4. Hello everyone!! I have picked a couple of locations around Lake Texoma on the boarder of Texas and Oaklahoma. Dose anyone have any good advice for the area? This will be our first trip their and everything I’ve read and researched on the area is roughly 3-4 years old. So I’m looking for some current info. Thanks so much for any help you can give us.
  5. Just got back from a week fossil hunting trip in North Yorkshire. It's fair to say it was pretty productive! Lots of nodules still need to be popped open!
  6. Here is a polished Ammonite from Timor. Ceratite type? (I think it is but I am still a newbie at these) Can someone help with an ID? I have a couple more, will wait for a later time to post.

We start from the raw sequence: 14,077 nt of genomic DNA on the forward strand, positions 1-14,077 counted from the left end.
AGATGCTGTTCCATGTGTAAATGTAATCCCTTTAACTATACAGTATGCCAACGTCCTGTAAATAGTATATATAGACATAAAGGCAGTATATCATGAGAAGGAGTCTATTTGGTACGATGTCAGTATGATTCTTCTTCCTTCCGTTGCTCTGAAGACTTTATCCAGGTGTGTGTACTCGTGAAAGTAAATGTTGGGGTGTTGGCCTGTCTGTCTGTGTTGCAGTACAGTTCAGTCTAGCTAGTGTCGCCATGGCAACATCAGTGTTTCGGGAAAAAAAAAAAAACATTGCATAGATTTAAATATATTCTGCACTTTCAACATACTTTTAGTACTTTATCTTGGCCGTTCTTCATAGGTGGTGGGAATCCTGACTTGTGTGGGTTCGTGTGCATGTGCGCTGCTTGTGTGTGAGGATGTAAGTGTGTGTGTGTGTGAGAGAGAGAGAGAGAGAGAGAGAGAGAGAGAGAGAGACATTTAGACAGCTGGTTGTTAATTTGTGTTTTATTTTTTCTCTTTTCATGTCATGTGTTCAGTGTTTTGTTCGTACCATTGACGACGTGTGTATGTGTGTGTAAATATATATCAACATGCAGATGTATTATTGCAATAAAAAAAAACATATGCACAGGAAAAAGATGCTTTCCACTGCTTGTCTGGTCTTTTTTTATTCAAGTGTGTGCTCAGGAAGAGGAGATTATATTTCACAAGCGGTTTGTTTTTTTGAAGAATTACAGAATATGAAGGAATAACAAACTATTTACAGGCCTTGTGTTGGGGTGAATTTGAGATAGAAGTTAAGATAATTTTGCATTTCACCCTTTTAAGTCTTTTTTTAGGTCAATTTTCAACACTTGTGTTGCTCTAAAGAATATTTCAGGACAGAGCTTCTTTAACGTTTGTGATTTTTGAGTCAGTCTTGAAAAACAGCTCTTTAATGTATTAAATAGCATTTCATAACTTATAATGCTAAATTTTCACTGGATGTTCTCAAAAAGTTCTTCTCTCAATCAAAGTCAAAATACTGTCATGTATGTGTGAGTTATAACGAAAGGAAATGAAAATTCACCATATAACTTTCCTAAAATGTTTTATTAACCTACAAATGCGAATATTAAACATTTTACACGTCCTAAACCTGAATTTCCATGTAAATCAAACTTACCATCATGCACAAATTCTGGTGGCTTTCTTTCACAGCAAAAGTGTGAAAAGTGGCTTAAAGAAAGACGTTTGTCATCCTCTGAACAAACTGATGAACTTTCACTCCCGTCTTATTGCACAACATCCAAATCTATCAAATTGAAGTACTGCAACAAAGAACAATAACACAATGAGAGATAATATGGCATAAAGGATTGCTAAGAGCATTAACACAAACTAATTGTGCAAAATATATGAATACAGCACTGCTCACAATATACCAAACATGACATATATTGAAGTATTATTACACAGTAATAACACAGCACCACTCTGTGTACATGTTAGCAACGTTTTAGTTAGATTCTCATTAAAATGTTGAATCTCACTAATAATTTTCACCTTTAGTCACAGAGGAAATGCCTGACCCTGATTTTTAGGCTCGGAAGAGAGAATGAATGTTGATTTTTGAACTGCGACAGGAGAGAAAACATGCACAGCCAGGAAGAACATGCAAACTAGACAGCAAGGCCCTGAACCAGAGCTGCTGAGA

7. Timor Ammonite help

    Here is a nice little Ammonite from Timor. It is unpolished (the other ones I am trying to work with ARE polished). Any help is appreciated! Is it indeed Ceretite?
  8. Ammonite ID requests

    Hello! I am NOT making much progress with this one. I still get a bit confused working with these! This piece is from Morocco - and a large one! I'd be thrilled to get to Genus - but Order & Family would be GREAT! Sadly, My AMMONITE book has not yet arrived and the material I DO have is not helping me much. (I read... THIS suture pattern is indicative of THIS type, but it can also have these OTHER patterns). All help appreciated! Still learning a lot from the posts I am reading, and I enjoy this forum very much!